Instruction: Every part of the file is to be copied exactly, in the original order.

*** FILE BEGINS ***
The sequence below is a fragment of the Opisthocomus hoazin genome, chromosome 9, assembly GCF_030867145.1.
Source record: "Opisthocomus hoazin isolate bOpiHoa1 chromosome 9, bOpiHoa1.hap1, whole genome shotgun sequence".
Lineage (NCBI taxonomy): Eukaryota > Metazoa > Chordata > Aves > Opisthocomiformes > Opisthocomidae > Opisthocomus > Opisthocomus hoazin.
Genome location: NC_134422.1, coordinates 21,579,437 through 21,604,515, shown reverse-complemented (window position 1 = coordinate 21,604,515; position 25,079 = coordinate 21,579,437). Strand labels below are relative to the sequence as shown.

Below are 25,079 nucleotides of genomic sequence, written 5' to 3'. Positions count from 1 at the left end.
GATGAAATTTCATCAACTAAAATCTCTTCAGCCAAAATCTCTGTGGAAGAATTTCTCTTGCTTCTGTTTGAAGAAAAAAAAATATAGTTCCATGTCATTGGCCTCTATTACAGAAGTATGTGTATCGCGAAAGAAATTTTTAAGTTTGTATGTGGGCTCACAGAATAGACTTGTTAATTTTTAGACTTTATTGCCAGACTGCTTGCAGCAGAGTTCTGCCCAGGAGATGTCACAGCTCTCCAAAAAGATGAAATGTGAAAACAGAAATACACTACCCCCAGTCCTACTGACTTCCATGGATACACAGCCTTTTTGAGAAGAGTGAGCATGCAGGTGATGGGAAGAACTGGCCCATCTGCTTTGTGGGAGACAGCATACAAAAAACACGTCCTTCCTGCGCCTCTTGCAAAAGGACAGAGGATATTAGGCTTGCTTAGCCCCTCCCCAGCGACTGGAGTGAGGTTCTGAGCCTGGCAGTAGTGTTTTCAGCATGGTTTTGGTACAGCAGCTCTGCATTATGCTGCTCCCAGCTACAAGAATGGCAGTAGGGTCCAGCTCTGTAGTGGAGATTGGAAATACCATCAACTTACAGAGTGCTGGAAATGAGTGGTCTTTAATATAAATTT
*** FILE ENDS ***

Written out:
The sequence below is a fragment of the Opisthocomus hoazin genome, chromosome 9, assembly GCF_030867145.1.
Source record: "Opisthocomus hoazin isolate bOpiHoa1 chromosome 9, bOpiHoa1.hap1, whole genome shotgun sequence".
Lineage (NCBI taxonomy): Eukaryota > Metazoa > Chordata > Aves > Opisthocomiformes > Opisthocomidae > Opisthocomus > Opisthocomus hoazin.
Genome location: NC_134422.1, coordinates 21,579,437 through 21,604,515, shown reverse-complemented (window position 1 = coordinate 21,604,515; position 25,079 = coordinate 21,579,437). Strand labels below are relative to the sequence as shown.

Below are 25,079 nucleotides of genomic sequence, written 5' to 3'. Positions count from 1 at the left end.
GATGAAATTTCATCAACTAAAATCTCTTCAGCCAAAATCTCTGTGGAAGAATTTCTCTTGCTTCTGTTTGAAGAAAAAAAAATATAGTTCCATGTCATTGGCCTCTATTACAGAAGTATGTGTATCGCGAAAGAAATTTTTAAGTTTGTATGTGGGCTCACAGAATAGACTTGTTAATTTTTAGACTTTATTGCCAGACTGCTTGCAGCAGAGTTCTGCCCAGGAGATGTCACAGCTCTCCAAAAAGATGAAATGTGAAAACAGAAATACACTACCCCCAGTCCTACTGACTTCCATGGATACACAGCCTTTTTGAGAAGAGTGAGCATGCAGGTGATGGGAAGAACTGGCCCATCTGCTTTGTGGGAGACAGCATACAAAAAACACGTCCTTCCTGCGCCTCTTGCAAAAGGACAGAGGATATTAGGCTTGCTTAGCCCCTCCCCAGCGACTGGAGTGAGGTTCTGAGCCTGGCAGTAGTGTTTTCAGCATGGTTTTGGTACAGCAGCTCTGCATTATGCTGCTCCCAGCTACAAGAATGGCAGTAGGGTCCAGCTCTGTAGTGGAGATTGGAAATACCATCAACTTACAGAGTGCTGGAAATGAGTGGTCTTTAATATAAATTT